$barcode_chkd = ($barcode * 10) + $temp;
	return($barcode_chkd);
}

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Thanks for looking at it.

Steve
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stevaAuthor Commented:
Yes, 1030 lets  the first echo come out before the code drops into the loop. But padding isn't  a very satisfying solution.  Ideally I'd like to output a single "." every 1000 insertions to form a primitive progress bar.  Having to output 1030 printable characters each time makes that difficult.

When I have more time I'll have to start with something simple like your example with the 5 second delay and work toward what I have, seeing where it breaks down.

Thanks for your help.  I gave you the points.

Steve
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Dave BaldwinFixer of ProblemsCommented:
In a packet driven network like the internet, you can't actually send a single character.  The smallest unit you can send is a packet with all the addressing overhead everytime.  Combine that with caching on the server and the application and the browser, it becomes next to impossible to send a 'single character'.
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Ray PaseurCommented:
Agree with DaveBaldwin, and I think the demonstration shows the true case.  If I were looking at this problem, I would not spend 2 cents worrying about sending 1030 blank characters. (BTW, I picked 1030 because it is larger than 1024, no other reason).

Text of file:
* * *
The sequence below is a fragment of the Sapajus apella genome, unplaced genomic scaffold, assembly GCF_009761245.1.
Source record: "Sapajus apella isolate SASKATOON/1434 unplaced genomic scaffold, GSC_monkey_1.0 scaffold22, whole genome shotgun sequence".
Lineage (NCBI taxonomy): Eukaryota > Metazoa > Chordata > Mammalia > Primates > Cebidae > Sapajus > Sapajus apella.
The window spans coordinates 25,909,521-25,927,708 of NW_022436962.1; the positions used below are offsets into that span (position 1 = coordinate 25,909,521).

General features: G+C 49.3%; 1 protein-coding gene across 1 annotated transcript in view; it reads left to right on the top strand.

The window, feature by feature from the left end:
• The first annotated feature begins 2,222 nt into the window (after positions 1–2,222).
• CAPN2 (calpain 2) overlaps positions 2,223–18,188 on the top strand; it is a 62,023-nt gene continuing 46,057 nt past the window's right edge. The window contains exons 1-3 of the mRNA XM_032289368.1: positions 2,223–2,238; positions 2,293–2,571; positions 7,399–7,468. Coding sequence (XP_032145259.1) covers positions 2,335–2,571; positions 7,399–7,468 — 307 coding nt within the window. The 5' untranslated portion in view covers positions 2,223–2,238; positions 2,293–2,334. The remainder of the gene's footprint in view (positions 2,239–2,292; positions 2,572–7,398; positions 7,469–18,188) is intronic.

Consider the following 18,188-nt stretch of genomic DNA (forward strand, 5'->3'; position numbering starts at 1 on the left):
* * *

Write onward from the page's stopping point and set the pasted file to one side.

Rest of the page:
Anyway, thanks for the points and thanks for using EE, ~Ray
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stevaAuthor Commented:
Dave,

In a packet driven network like the internet, you can't actually send a single character.  The smallest unit you can send is a packet with all the addressing overhead everytime.

Yep, I know that.  But the software on either end of the network can make it look like a single character.  And there are progress bars out there that work.
S.
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Dave BaldwinFixer of ProblemsCommented:
Most of the progress bars are either faked (animated GIFs) or use other methods.  https://www.google.com/search?q=PHP+progress+bar
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stevaAuthor Commented:
Thanks for that.